Linux is everywhere. The cloud runs almost entirely on Linux. The majority of websites, web applications, and online services are hosted on servers that run Linux. Android is, at its core, based on Linux. If you use the internet or a non-Apple smartphone, you use Linux. So Linux is used by everyone in developed countries and the majority of people in developing countries. It’s also used on every one of the 500 fastest computers in the world.
It’s not obvious that the operating system that hosts your WordPress website or Magento eCommerce store should be well-suited to supercomputers too. But Linux is inevitably the first choice of OS for the multi-million-dollar machines that unfold exquisitely complex proteins, simulate billions of neurons, or model the beginning of the universe. Why?
One of the first experiments with Linux and supercomputers happened back in 1994. Nasa’s Thomas Sterling and Donald Becker decided to build a powerful computer made up of many commodity machines — a supercomputer made of PCs. They couldn’t afford the supercomputers of the time and wanted to test out clustering as a means of carrying out parallel computations on cheap hardware. Their initial “supercomputer” was called Beowulf, a cluster of 16 Intel 486 DX4 processors that ran on, you guessed it, Linux. The project produced low-level kernel software for parallel processing and networking and inspired many other similar projects in academia and industry.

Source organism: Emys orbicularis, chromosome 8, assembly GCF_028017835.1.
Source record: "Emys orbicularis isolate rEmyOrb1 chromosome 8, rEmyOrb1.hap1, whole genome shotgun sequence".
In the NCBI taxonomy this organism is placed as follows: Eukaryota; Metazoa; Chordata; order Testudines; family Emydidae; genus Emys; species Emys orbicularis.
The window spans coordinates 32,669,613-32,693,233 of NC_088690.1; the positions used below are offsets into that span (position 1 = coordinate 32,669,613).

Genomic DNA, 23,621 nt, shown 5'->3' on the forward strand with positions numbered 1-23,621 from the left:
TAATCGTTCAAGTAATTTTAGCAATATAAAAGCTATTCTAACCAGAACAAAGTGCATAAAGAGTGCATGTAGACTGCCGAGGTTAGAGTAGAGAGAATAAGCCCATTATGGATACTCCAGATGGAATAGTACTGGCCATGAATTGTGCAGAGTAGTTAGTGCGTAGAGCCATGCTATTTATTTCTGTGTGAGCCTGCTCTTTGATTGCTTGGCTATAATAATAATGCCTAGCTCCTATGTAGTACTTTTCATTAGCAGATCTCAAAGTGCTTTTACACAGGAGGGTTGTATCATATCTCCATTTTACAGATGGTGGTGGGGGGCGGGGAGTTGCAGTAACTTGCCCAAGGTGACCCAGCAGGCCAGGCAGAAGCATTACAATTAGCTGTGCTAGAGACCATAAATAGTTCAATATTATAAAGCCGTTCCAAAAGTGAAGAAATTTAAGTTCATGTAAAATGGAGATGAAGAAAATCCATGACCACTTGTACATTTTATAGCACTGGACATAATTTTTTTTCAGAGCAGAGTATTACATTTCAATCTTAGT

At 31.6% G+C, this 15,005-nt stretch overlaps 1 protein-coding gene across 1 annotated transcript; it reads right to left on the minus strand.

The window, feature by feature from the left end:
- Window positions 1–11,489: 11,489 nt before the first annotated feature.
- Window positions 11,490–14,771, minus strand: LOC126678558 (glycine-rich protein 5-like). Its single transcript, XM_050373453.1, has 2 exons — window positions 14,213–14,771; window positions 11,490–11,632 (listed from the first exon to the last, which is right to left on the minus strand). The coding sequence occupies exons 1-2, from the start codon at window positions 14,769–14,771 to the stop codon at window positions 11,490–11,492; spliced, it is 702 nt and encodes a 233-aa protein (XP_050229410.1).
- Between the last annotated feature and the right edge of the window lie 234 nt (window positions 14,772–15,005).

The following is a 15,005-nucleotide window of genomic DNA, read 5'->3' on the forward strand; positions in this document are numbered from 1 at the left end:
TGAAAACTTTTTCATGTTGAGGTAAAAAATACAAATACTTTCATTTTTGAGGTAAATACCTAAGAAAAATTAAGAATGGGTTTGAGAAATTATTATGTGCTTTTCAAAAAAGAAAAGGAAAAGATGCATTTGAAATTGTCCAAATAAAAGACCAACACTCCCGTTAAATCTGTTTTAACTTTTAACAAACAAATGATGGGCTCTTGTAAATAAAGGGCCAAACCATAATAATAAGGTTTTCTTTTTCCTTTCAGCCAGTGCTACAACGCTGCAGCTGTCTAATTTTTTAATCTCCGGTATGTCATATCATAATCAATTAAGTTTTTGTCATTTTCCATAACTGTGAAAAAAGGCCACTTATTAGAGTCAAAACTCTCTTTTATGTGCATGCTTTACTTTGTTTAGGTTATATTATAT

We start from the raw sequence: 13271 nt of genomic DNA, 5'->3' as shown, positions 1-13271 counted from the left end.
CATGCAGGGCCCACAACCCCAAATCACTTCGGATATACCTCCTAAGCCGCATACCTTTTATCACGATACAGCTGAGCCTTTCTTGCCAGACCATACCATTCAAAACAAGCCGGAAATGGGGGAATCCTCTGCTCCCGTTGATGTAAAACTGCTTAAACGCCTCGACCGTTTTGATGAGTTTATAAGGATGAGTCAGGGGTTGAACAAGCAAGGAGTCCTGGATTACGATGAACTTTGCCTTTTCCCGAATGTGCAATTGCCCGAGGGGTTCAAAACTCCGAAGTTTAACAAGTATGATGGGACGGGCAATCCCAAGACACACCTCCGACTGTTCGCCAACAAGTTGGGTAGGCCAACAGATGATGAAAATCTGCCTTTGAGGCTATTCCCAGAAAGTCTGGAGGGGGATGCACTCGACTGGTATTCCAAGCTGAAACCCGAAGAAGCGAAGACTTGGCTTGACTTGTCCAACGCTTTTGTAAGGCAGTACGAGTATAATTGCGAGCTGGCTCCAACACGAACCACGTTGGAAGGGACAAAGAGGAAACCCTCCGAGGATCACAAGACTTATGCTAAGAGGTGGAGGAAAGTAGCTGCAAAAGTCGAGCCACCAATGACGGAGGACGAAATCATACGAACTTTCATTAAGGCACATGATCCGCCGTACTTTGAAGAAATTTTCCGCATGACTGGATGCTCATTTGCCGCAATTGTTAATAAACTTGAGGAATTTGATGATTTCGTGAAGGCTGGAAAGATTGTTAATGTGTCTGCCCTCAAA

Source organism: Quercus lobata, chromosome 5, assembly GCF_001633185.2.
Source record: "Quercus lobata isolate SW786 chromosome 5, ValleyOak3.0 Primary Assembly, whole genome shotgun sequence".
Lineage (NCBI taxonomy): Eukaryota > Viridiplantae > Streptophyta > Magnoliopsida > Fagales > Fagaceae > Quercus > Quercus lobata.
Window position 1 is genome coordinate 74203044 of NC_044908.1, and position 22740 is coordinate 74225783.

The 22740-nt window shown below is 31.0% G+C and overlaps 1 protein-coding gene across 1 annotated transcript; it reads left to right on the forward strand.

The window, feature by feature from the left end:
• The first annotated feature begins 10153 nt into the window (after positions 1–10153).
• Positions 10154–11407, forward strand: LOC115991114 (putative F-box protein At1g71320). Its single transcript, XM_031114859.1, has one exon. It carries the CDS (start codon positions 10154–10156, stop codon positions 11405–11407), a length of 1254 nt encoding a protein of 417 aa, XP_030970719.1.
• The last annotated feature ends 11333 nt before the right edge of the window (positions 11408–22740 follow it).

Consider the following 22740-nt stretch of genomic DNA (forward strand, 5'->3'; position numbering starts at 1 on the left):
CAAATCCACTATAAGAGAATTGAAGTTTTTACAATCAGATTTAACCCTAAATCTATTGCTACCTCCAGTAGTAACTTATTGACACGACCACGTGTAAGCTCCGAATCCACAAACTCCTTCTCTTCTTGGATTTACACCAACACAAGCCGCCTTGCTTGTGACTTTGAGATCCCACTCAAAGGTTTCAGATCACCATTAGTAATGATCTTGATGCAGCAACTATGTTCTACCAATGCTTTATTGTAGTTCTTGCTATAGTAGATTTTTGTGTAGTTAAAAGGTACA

If you follow the tech news, you’ll be aware that IBM recently bought Red Hat, the company behind Red Hat Enterprise Linux and CentOS, the Linux distribution that runs on Future Hosting servers. IBM has a role in the early history of Linux supercomputing too. In the late nineties, IBM built supercomputers that ran its proprietary operating systems, but the company saw the benefit of adopting Linux for enterprise applications. Around that time, IBM was also working on parallel computing and had acquired advanced technology that allowed programs to run on a huge number of processors. That technology was integrated with Linux.
Supercomputers are invariably massively parallel. A supercomputer is hundreds or thousands of not-so-super computers working together. Linux had a huge advantage over other operating systems of the time on machines of this type, and so it became the standard for building large multi-processor clusters. Because it was so popular in that field, a lot of work was done by various projects to enhance its abilities as a supercomputer OS.
But what was it about Linux that got the ball rolling in the first place? In short, Linux is free and its open source. Imagine you’re building a massively parallel supercomputer and you want to keep costs down. You want to avoid a proprietary operating system that charges license fees for every processor or user. When building a computer with a specific purpose in mind, it’s a good idea to strip out all the code you don’t need. The superfluous code might cause performance issues and the more code there is, the more bugs there are. Linux is modular, so it’s easy to build a slimmed-down kernel with only essential code. You can’t do that with a proprietary operating system. Finally, because Linux is open source, supercomputing projects around the world benefit from code contributed by other projects.
Over many years, Linux evolved into the ideal operating system for supercomputers, and that’s why every one of the fastest computers in the world runs on Linux.